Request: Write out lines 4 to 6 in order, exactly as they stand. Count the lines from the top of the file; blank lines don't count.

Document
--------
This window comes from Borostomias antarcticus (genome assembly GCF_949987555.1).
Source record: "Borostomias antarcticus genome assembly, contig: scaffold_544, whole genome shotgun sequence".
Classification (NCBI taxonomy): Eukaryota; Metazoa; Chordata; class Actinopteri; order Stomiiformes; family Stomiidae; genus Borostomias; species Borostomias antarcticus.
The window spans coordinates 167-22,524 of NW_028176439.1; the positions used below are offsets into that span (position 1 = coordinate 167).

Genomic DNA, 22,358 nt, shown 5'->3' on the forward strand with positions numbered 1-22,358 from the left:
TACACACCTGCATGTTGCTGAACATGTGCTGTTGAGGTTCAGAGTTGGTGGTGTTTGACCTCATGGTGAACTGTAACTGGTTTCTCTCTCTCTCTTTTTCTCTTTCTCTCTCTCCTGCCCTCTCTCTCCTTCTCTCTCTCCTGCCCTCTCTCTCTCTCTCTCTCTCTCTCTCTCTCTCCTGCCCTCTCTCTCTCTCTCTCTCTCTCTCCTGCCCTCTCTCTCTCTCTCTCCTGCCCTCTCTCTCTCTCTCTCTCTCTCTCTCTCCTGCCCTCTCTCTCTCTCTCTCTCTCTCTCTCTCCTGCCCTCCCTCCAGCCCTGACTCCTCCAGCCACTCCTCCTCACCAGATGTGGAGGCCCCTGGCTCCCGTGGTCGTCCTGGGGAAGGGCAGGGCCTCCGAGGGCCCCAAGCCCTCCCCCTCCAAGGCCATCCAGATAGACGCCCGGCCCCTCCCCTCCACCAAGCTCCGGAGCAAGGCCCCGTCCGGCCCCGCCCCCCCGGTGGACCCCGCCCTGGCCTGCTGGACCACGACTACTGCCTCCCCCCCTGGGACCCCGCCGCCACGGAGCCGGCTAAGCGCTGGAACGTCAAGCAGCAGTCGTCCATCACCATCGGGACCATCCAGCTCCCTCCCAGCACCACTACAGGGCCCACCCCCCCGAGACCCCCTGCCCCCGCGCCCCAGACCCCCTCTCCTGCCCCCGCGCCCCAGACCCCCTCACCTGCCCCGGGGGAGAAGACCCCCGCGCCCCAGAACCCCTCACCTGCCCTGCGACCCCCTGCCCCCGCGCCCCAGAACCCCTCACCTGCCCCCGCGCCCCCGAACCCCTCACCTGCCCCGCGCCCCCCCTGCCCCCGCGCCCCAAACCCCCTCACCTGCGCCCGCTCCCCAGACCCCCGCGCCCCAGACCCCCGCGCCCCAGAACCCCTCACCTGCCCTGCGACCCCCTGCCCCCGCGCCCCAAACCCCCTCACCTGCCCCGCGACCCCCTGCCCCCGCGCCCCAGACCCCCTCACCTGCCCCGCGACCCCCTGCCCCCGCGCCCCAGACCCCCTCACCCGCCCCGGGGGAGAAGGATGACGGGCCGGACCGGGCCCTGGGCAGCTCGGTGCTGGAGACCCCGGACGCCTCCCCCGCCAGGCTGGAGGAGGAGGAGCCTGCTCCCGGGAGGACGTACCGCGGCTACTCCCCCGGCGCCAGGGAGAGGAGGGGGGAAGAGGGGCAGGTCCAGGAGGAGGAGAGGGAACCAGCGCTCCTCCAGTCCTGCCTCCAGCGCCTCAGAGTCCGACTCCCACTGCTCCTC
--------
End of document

The window spans coordinates 167-22,524 of NW_028176439.1; the positions used below are offsets into that span (position 1 = coordinate 167).

Genomic DNA, 22,358 nt, shown 5'->3' on the forward strand with positions numbered 1-22,358 from the left:
TACACACCTGCATGTTGCTGAACATGTGCTGTTGAGGTTCAGAGTTGGTGGTGTTTGACCTCATGGTGAACTGTAACTGGTTTCTCTCTCTCTCTTTTTCTCTTTCTCTCTCTCCTGCCCTCTCTCTCCTTCTCTCTCTCCTGCCCTCTCTCTCTCTCTCTCTCTCTCTCTCTCTCTCCTGCCCTCTCTCTCTCTCTCTCTCTCTCTCCTGCCCTCTCTCTCTCTCTCTCCTGCCCTCTCTCTCTCTCTCTCTCTCTCTCTCTCCTGCCCTCTCTCTCTCTCTCTCTCTCTCTCTCTCCTGCCCTCCCTCCAGCCCTGACTCCTCCAGCCACTCCTCCTCACCAGATGTGGAGGCCCCTGGCTCCCGTGGTCGTCCTGGGGAAGGGCAGGGCCTCCGAGGGCCCCAAGCCCTCCCCCTCCAAGGCCATCCAGATAGACGCCCGGCCCCTCCCCTCCACCAAGCTCCGGAGCAAGGCCCCGTCCGGCCCCGCCCCCCCGGTGGACCCCGCCCTGGCCTGCTGGACCACGACTACTGCCTCCCCCCCTGGGACCCCGCCGCCACGGAGCCGGCTAAGCGCTGGAACGTCAAGCAGCAGTCGTCCATCACCATCGGGACCATCCAGCTCCCTCCCAGCACCACTACAGGGCCCACCCCCCCGAGACCCCCTGCCCCCGCGCCCCAGACCCCCTCTCCTGCCCCCGCGCCCCAGACCCCCTCACCTGCCCCGGGGGAGAAGACCCCCGCGCCCCAGAACCCCTCACCTGCCCTGCGACCCCCTGCCCCCGCGCCCCAGAACCCCTCACCTGCCCCCGCGCCCCCGAACCCCTCACCTGCCCCGCGCCCCCCCTGCCCCCGCGCCCCAAACCCCCTCACCTGCGCCCGCTCCCCAGACCCCCGCGCCCCAGACCCCCGCGCCCCAGAACCCCTCACCTGCCCTGCGACCCCCTGCCCCCGCGCCCCAAACCCCCTCACCTGCCCCGCGACCCCCTGCCCCCGCGCCCCAGACCCCCTCACCTGCCCCGCGACCCCCTGCCCCCGCGCCCCAGACCCCCTCACCCGCCCCGGGGGAGAAGGATGACGGGCCGGACCGGGCCCTGGGCAGCTCGGTGCTGGAGACCCCGGACGCCTCCCCCGCCAGGCTGGAGGAGGAGGAGCCTGCTCCCGGGAGGACGTACCGCGGCTACTCCCCCGGCGCCAGGGAGAGGAGGGGGGAAGAGGGGCAGGTCCAGGAGGAGGAGAGGGAACCAGCGCTCCTCCAGTCCTGCCTCCAGCGCCTCAGAGTCCGACTCCCACTGCTCCTC